sdedeo writes "Less known than he deserves to be among American science fiction readers is Iain M. Banks. In his native United Kingdom, Banks' work is released in hardcover at the front of bookshops; here, those seeking his science fiction work, at least, must dig down into the trade paperbacks — and often find things out of print. Those who do discover him in the States are usually pleasantly surprised to find the writing far more clever and engagingly written than the low-budget production values imply. With Orbit's release of his latest work, Matter, as well as its planned re-release of some of his earlier classics, things look to change." Read below for the rest of Simon's review.Banks is one of the leading authors of what might be called the Space Opera Renaissance. While the 1980s saw the creation of the cyberpunk genre, and the 1990s were for many the great era of "Hard SF" — science-centered masterworks such as Kim Stanley Robinson's Martian trilogy and Gregory Benford's Timescape — the 21st century seems to perhaps be an era impatient for the sometimes comical, sometimes tragic galaxy-wide sweep of writers such as John Meaney and Peter Hamilton.
|author||Iain M. Banks|
|summary||Iain M. Banks latest space opera|
The space opera is not a science-driven work. Unlike the harder stuff, quantum mechanics rarely makes more than a parenthetical and deus ex machina appearance, and relativity's time-bending constraints do not apply. Unlike the cyberpunk genre, epitomized by Neal Stephenson, it is rarely "idea driven"; McGuffins remain solidly unexplained, and society drives technology, not the other way around.
If the hero of Hard SF is a scientist, and the hero of cyberpunk is the wildcat entrepreneur, the hero of the Space Opera would be quite familiar to readers of myth and legend — the Quixotian wanderer, the deposed prince, the second son. Indeed, to the less sympathetic, the space opera can seem closer to the fantasy genre, following the usual dictum that sufficiently advanced technology is indistinguishable from magic.
Which brings us to the particular flavor of opera in Matter. Over the course of nearly a dozen novels, Banks has tuned and fine-tuned his own version of the Milky Way, one crowded by a huge number of species of wildly differing technologies and abilities. In a largish corner is the Culture, a kind of humanoid amalgam of different species whose point-of-view forms the center of Banks' vision.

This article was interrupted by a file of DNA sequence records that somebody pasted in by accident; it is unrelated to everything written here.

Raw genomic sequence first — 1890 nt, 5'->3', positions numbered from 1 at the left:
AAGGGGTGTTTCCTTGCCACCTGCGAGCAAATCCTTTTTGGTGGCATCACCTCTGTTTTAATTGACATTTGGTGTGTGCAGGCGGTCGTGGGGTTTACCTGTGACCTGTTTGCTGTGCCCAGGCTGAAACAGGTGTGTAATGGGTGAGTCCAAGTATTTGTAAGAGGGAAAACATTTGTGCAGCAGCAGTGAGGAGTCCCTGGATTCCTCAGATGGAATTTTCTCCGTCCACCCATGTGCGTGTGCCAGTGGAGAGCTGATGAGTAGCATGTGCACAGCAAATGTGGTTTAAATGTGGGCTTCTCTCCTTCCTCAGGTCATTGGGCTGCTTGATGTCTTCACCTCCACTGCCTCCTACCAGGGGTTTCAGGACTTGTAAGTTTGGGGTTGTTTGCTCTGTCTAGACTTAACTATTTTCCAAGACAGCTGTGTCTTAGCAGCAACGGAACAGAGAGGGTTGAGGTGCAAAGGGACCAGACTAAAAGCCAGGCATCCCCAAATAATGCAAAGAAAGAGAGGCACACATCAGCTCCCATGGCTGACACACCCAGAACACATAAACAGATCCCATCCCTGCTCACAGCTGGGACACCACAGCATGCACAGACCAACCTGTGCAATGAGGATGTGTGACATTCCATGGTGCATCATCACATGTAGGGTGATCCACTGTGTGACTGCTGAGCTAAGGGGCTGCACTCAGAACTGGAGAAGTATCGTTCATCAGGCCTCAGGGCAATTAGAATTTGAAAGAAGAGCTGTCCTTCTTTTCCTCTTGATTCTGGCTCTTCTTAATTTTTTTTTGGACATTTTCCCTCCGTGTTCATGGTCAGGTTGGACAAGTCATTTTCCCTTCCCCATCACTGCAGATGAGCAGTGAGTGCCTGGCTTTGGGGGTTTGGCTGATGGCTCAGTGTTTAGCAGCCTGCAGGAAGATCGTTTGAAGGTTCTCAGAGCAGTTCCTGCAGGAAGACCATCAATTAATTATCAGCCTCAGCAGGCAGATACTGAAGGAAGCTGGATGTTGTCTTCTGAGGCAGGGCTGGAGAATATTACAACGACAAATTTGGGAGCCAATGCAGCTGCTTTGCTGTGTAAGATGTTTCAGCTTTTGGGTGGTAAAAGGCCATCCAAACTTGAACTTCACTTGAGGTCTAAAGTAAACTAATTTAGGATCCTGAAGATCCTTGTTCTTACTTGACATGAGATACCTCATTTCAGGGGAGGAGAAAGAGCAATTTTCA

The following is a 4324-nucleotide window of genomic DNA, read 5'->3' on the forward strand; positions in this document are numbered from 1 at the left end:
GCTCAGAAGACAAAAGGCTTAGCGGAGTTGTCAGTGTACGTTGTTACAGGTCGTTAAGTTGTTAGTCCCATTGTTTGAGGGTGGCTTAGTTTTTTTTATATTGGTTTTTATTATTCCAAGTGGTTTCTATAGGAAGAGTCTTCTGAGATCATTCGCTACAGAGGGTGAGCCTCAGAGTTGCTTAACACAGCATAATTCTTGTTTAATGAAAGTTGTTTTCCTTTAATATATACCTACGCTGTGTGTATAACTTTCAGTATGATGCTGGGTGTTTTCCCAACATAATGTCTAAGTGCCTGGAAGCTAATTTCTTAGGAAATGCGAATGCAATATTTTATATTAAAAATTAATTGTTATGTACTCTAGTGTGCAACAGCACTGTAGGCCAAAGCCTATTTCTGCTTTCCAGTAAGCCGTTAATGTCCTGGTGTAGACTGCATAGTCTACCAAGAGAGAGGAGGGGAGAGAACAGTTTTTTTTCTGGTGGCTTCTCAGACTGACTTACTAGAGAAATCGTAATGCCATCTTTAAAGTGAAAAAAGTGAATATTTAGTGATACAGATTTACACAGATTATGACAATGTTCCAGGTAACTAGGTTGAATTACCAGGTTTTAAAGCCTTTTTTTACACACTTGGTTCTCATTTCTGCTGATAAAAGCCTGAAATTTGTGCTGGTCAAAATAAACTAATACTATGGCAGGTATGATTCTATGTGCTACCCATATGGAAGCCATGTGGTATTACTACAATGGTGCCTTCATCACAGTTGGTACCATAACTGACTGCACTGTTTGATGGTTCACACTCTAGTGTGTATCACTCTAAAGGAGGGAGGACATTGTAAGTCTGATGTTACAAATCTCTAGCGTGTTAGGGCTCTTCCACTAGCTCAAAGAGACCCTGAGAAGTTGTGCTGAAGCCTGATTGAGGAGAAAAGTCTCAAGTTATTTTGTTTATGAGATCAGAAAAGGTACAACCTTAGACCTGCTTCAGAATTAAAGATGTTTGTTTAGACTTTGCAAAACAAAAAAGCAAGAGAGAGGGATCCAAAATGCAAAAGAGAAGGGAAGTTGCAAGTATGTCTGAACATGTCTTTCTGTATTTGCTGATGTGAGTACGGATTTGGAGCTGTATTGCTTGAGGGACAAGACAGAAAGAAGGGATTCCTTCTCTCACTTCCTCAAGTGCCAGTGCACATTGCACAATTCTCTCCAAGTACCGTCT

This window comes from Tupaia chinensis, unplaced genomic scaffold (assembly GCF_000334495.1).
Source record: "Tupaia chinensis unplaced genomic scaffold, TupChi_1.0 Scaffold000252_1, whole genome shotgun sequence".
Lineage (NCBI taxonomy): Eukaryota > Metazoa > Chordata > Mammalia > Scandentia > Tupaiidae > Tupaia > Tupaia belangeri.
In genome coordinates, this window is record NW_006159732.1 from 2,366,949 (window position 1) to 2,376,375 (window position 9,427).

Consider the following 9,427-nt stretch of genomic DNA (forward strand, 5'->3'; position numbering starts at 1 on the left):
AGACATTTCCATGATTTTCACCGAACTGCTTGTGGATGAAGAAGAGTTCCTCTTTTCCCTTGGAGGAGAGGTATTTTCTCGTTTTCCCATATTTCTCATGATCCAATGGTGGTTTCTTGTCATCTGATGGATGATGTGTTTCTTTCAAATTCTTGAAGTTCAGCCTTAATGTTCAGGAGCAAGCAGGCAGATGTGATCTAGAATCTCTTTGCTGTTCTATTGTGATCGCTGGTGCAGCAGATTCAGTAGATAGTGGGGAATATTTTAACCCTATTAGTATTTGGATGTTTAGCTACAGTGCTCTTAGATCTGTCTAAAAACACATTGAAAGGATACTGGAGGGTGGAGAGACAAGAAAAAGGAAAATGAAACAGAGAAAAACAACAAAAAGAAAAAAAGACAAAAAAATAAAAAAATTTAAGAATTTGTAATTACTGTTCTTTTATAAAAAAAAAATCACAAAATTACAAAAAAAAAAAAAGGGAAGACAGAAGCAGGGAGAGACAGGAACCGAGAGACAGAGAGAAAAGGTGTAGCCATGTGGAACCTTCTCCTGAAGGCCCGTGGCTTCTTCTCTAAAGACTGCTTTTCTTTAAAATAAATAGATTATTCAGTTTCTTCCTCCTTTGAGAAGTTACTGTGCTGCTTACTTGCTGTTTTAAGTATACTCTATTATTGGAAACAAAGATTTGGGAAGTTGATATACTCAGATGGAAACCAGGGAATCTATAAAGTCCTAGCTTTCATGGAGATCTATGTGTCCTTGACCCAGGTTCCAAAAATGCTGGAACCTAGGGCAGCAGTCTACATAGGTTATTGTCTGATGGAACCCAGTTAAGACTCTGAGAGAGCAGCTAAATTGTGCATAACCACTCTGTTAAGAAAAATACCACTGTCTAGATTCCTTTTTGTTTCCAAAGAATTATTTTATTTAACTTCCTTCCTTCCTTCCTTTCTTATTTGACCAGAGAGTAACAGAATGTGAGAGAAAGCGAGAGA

This far in the future, technology renders scarcity obsolete, leaving the Culture free to practice a kind of anarchistic benevolence towards less developed species. Emphasis on the anarchistic: this is no Star Trek chain-of-command, but a strange, sometimes disturbing group characterized by a near-fanatical individualism and occasional pangs of guilt. Some of Banks' most charming stories are about various offshoots of the Culture, including the strange choices made by the many sentient AIs.
Banks' prose is free-flowing and liberally dosed with a kind of cynical, post-colonial British humanism; as the Culture meddles and blunders Banks' narrators look on with a sad half-smile. The British charm appears also in his characterization of the artificially intelligent machines, who often play Jeeves to more fallible, biological, Bertie Woosters.
Meanwhile, death and suffering accumulates liberally as the usual plot drivers — competing species at the Culture's level of development, or far less advanced places that hack away with swords, guns and terribly retro fission devices, observed by grains of spy-dust that entertain or horrify the more advanced.
The wide scope of Banks' world gives him plenty of space to play out, in miniature, a number of different genre conventions. Steampunk makes something of an appearance in Matter as the central story putters along with steam engines — beneath an artificial sky created eons ago by a vastly superior race that has long-disappeared.
Matter is perhaps not Banks' best — earlier novels such as Excession or Look to Windward might be a better place for newcomers to Banks. In Matter, things drag from time to time and perhaps fifty of the five hundred pages could be cut without pain. One wishes occasionally for a North-by-Northwest cut past some of the plot development that feels a bit dutiful near the end.
But the sparkle of Banks is largely undimmed, both in the grand sweeps of plot and the dozen-page grace-notes that for a less-talented writer would be the germ of a novella. Neglected since the era of E. E. "Doc" Smith, the space opera is back. And Banks has been there all the time.
Although currently 30,000 feet over the Atlantic, Simon DeDeo is usually at home in Chicago, Illinois, where he works as an astrophysicist at the University of Chicago and moonlights as a literary critic. He last wrote for slashdot on the politics of blogging.
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